A sunny lunch on our patio, my Hot King Prawns In Garlic Butter, a must for anytime I'm at the French house. It is a crime not to serve these with fresh crusty French bread and a glass (or several) of crisp cool rose. 
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Keeping in with the seafood theme, a trip to France would not be complete without multiple big bowls of my favourite dish of all time; traditional Moules Marinières. This recipe originates from Normandy, and as my part of Brittany is so close and on that part of the coast, they are one of the local specialities too.
spidercrabs
I have plans to cook one of these in due course. This is how you buy fresh spider crabs, still alive in the supermarkets. They are either laid out like this or still in water tanks; all types of crab, and giant lobsters.
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Back to Cancale for more seafood, after lunch I always like to go for a stroll down the pier to look out around the bay, and down to the small but lively seafood market and the oyster beds. The plan is the next time I am there to pick up a bag of mussels to cook myself, but for people for whom oysters are the first order of the day it is a little slice of heaven. As I've managed to snap some locals here, most people bring a picnic to eat on the walls overlooking the sea to go with the plates of fresh oysters and lemons you can get straight from the market. The whole beach is littered with mountains of empty shells and discarded lemon halves.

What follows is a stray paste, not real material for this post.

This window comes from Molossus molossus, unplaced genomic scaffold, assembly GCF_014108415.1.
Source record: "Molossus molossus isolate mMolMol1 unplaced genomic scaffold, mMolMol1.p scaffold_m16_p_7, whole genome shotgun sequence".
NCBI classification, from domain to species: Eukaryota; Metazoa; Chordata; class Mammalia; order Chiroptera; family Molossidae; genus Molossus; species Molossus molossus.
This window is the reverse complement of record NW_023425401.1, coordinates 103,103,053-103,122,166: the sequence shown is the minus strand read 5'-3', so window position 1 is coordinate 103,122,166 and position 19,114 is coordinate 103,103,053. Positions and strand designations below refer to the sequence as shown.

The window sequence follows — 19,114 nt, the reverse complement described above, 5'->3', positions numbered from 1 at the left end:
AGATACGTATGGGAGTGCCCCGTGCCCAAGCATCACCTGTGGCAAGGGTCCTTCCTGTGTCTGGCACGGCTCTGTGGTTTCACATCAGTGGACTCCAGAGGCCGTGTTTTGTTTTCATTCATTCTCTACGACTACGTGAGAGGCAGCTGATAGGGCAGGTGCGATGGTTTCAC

bottles